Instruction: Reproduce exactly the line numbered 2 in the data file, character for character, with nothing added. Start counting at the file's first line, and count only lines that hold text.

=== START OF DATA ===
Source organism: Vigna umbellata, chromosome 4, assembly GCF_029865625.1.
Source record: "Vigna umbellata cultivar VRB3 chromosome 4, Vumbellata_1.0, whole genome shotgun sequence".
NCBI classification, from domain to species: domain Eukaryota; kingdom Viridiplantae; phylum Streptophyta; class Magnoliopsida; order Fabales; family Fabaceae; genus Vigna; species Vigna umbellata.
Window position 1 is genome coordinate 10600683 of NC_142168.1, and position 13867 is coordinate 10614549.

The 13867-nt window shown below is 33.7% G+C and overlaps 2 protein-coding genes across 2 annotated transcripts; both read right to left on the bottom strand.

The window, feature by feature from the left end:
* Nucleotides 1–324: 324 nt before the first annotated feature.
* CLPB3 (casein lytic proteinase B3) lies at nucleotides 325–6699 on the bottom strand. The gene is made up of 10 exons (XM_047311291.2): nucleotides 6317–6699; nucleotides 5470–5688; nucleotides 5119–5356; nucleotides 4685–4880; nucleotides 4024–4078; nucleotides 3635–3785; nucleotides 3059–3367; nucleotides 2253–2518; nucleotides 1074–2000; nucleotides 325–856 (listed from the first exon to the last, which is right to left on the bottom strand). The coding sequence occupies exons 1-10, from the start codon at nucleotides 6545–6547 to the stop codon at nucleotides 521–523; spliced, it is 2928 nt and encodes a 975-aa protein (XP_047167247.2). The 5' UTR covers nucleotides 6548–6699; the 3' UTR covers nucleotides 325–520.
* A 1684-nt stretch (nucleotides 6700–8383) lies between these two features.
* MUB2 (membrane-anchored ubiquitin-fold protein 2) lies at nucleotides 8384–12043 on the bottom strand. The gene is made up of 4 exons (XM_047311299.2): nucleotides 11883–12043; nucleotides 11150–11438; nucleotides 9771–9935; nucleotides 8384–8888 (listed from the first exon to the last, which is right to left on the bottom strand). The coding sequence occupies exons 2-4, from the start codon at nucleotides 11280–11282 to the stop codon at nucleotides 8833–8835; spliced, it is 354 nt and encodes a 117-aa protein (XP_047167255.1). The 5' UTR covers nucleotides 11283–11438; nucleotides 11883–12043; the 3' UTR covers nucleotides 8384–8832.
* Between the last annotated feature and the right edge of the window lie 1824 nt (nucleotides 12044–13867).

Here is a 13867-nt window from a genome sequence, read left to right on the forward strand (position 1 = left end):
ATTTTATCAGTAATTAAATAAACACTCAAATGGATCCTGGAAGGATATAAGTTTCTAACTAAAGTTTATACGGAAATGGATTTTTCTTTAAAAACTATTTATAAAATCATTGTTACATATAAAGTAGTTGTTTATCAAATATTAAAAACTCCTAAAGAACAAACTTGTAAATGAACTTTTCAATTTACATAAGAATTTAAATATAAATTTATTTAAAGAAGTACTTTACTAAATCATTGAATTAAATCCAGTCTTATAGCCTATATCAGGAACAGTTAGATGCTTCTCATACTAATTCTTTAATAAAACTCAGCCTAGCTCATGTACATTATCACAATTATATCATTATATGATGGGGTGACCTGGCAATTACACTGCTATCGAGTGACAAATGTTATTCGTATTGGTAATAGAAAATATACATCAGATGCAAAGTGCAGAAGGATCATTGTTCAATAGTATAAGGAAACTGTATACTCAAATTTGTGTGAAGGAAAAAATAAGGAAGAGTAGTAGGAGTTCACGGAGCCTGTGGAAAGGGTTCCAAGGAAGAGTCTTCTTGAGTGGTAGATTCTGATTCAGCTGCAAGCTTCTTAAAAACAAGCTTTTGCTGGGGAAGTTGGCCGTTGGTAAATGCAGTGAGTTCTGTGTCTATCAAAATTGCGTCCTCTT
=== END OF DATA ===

Source record: "Vigna umbellata cultivar VRB3 chromosome 4, Vumbellata_1.0, whole genome shotgun sequence".